Just as mechanical definitions are critical in motion control systems, mechanical definitions have an incredibly important role to play in control systems as well. I was reminded of this fact when I was looking at a control system for a machine at a friend’s factory. It was a very simple machine to uncoil rolls of sheet metal, aptly called an “uncoiler”.
The control system is entirely focused around a DC motor speed control and PM gearmotor. A long arm sits on top of the steel strip as it is unrolled into the forming machine and cam-operated limit switches sense the height of the loops of steel. If the loop is high, it turns on the motor until there is enough excess in the loop to satisfy the speed of the forming process downstream. The low end of the slack loop turns the motor off so it won’t feed out more material. Simple yet effective.
In analyzing the control requirement, everything depends on understanding the requirement and understanding the mechanics of the control elements themselves. Consider the humble start stop station. The operation of the motor is completely dependent on the idea that the start pushbutton is a momentary switch from a mechanical standpoint and that there is auxiliary contact on the starter that will act to maintain control power when the momentary start signal opens. The stop pushbutton is a normally closed pushbutton so that when it opens, control power to the starter coil is interrupted, disconnecting the motor from it’s power source. Nice, neat, simple, and full of assumptions about the mechanical operation of the control system elements.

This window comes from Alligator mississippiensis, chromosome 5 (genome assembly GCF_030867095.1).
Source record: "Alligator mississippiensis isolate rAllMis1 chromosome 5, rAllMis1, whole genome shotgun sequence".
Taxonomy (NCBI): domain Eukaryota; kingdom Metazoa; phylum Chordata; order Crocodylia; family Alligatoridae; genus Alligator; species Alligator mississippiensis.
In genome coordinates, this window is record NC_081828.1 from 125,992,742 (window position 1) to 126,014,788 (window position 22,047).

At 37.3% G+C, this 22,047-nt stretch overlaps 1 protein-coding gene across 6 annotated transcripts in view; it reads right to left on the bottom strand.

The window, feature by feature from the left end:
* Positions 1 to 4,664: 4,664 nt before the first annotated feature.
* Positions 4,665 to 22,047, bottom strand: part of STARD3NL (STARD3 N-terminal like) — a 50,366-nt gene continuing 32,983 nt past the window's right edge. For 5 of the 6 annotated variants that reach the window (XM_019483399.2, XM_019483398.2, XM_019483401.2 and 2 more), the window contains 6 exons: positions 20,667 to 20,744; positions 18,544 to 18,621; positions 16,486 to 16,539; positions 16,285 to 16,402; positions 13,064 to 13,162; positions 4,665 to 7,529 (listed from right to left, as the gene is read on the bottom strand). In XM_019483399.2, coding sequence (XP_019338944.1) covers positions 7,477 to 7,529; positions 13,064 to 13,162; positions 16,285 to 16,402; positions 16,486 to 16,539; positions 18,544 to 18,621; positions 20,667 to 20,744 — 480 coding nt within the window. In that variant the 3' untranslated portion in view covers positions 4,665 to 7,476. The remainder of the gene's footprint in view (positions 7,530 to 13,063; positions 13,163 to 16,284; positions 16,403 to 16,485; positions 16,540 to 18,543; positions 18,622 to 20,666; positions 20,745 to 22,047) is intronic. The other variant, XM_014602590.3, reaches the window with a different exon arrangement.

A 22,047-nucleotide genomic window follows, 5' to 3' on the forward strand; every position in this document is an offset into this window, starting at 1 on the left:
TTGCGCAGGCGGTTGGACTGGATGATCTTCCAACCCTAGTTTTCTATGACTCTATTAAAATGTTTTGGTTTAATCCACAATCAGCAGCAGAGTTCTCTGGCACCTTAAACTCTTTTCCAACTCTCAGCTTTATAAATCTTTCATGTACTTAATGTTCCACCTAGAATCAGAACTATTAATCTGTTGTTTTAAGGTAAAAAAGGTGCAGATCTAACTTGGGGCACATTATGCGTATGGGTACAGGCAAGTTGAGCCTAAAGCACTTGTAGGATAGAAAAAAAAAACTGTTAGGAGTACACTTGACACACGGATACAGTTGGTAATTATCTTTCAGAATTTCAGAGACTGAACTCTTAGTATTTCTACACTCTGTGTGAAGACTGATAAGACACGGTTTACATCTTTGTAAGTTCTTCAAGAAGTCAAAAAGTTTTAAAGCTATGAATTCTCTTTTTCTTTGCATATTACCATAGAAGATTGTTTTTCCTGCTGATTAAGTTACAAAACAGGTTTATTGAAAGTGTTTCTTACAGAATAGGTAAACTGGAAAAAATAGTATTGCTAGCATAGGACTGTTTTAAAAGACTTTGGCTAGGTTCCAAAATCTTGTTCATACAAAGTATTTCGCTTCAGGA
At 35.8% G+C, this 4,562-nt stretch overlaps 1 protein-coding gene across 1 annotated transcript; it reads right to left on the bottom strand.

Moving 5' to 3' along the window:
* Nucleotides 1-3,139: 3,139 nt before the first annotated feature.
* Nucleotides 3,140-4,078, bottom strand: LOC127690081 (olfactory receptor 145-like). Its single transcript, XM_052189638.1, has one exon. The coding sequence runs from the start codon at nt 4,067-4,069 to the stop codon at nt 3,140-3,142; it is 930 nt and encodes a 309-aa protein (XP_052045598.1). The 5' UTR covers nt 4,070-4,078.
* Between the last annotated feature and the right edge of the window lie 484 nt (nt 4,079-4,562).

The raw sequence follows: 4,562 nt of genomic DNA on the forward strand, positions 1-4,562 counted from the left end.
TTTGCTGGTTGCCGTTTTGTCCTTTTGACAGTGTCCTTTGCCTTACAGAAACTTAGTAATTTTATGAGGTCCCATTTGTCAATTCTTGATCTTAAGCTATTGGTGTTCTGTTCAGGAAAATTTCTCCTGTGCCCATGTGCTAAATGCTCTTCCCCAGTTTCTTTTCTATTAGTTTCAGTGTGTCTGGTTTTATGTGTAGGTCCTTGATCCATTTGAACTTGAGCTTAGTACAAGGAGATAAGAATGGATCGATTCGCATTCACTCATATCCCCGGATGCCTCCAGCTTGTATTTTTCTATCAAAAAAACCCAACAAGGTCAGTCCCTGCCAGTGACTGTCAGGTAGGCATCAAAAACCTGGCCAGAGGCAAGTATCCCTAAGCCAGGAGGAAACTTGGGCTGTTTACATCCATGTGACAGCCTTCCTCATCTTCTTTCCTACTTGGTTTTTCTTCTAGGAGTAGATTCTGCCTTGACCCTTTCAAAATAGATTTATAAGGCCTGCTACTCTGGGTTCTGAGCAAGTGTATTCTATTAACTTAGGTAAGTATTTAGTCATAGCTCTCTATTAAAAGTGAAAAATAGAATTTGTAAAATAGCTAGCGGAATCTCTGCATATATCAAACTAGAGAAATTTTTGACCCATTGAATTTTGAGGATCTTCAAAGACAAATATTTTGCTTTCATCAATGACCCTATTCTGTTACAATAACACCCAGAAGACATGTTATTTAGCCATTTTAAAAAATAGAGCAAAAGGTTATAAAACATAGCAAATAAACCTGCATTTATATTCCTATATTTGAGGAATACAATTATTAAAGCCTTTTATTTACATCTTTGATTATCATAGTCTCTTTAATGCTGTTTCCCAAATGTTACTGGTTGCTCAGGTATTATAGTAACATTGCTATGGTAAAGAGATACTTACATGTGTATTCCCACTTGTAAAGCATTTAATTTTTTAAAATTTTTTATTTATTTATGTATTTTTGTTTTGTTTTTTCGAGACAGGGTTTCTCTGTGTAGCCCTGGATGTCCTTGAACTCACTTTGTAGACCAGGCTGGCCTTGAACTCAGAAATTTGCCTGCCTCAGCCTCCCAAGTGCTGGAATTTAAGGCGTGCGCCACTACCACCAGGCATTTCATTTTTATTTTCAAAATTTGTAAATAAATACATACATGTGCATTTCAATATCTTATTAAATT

What if the start pushbutton is a maintained input? Control power to the motor starter is maintained through the contact block. This would eliminate the need for an auxiliary contact to “seal in” the starter. This would require that the stop pushbutton be maintained as well so that the motor cannot accidentally get power and start up until the start pushbutton is reset. This setup would be OK but the reset of the start pushbutton is not clear and would require a unique mechanical implementation in order for the start switch to operate the circuit as required.
A better option to simplify the system would be to use the same operator in a push to make, push to break mechanism. We see these devices in everyday application, but they probably require a mechanical latch and spring mechanism which might be considered slightly less reliable in an industrial context. Still, the push-push approach with a two or three state LED indicator would be really cool. The pushbutton would be green to start, turn red to designate the button is now a stop pushbutton, and yellow if some internal fault is detected. This approach eliminates all the other devices in the control system.
But it requires a great deal of mechanical complexity to execute and some internal intelligence if the self diagnostic feature is going to be implemented. Can we cost engineer this device to compete with the traditional start-stop station? I could be wrong, but I doubt it.
But it does make clear that, as with all things in the industrial control arena, everything depends on a good mechanical understanding.